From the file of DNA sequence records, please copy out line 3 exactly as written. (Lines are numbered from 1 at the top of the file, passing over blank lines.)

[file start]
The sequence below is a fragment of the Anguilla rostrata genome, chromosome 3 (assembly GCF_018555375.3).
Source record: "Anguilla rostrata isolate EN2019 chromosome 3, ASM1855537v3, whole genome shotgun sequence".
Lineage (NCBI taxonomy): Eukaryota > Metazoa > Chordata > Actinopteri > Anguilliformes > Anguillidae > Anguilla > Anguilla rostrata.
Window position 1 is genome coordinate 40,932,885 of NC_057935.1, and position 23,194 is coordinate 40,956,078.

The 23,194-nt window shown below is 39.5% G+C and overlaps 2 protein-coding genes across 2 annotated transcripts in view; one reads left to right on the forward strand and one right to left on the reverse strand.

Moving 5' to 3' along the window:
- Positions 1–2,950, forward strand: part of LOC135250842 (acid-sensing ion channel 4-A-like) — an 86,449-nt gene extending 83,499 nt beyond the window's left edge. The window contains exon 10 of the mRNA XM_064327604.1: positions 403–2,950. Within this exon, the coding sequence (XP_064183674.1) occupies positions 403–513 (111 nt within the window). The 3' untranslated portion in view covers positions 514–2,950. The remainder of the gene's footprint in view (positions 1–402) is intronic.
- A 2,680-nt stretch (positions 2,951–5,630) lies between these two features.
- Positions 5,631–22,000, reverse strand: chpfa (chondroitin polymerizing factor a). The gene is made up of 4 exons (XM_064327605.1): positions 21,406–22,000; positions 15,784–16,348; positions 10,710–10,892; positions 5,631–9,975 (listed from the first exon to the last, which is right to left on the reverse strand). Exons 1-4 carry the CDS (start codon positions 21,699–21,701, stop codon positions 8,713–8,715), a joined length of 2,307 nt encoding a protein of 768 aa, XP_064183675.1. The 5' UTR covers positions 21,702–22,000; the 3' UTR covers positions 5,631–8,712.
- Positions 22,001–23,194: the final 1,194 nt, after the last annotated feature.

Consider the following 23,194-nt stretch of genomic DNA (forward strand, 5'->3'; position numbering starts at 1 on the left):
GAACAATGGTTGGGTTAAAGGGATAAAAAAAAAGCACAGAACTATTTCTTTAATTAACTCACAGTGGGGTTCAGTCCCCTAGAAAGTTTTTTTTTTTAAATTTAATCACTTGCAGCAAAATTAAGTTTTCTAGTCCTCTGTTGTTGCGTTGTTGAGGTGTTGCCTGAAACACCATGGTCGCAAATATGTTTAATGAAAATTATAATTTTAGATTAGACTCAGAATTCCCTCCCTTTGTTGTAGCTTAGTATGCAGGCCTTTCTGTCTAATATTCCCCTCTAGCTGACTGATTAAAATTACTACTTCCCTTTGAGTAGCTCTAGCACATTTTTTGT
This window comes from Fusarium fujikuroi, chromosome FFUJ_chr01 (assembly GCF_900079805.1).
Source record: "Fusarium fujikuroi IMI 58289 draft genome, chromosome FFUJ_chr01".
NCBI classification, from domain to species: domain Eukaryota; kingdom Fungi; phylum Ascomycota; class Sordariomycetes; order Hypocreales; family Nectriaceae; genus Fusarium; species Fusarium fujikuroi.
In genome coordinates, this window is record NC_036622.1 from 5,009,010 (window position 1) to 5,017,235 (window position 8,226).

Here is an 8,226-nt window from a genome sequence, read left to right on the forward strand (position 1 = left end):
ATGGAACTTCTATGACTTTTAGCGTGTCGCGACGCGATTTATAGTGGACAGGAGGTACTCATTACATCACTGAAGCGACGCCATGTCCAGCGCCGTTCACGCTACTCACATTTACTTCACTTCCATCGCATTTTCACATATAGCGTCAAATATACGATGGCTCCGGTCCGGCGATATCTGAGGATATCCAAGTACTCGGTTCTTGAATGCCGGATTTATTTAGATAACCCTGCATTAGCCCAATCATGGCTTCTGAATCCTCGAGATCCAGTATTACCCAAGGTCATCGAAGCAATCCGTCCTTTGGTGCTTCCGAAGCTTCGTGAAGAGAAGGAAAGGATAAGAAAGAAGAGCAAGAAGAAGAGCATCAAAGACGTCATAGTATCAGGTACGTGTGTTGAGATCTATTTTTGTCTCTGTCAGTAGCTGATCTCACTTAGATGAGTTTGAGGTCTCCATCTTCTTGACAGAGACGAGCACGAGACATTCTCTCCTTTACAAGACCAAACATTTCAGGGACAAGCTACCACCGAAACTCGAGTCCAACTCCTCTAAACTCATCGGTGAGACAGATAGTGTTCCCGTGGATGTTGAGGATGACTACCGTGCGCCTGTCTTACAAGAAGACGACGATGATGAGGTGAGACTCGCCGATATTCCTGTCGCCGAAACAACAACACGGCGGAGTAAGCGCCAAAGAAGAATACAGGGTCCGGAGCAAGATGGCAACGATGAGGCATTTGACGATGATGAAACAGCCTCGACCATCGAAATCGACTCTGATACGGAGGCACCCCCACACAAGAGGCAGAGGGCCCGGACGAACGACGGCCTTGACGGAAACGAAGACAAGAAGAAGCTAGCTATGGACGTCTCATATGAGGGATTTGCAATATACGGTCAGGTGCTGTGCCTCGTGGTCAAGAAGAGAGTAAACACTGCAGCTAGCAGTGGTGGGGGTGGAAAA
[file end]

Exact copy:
Lineage (NCBI taxonomy): Eukaryota > Metazoa > Chordata > Actinopteri > Anguilliformes > Anguillidae > Anguilla > Anguilla rostrata.